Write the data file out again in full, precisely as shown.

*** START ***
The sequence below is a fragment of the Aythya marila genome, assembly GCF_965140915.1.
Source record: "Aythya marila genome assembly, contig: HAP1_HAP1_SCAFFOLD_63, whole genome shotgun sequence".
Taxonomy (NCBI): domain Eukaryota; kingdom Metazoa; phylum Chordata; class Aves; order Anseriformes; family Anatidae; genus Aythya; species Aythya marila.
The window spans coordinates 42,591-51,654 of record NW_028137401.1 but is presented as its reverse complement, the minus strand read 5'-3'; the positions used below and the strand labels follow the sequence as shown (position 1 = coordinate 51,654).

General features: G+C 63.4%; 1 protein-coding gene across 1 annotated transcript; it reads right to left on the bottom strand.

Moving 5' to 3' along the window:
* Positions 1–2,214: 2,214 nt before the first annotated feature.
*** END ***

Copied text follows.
The sequence below is a fragment of the Aythya marila genome, assembly GCF_965140915.1.
Source record: "Aythya marila genome assembly, contig: HAP1_HAP1_SCAFFOLD_63, whole genome shotgun sequence".
Taxonomy (NCBI): domain Eukaryota; kingdom Metazoa; phylum Chordata; class Aves; order Anseriformes; family Anatidae; genus Aythya; species Aythya marila.
The window spans coordinates 42,591-51,654 of record NW_028137401.1 but is presented as its reverse complement, the minus strand read 5'-3'; the positions used below and the strand labels follow the sequence as shown (position 1 = coordinate 51,654).

General features: G+C 63.4%; 1 protein-coding gene across 1 annotated transcript; it reads right to left on the bottom strand.

Moving 5' to 3' along the window:
* Positions 1–2,214: 2,214 nt before the first annotated feature.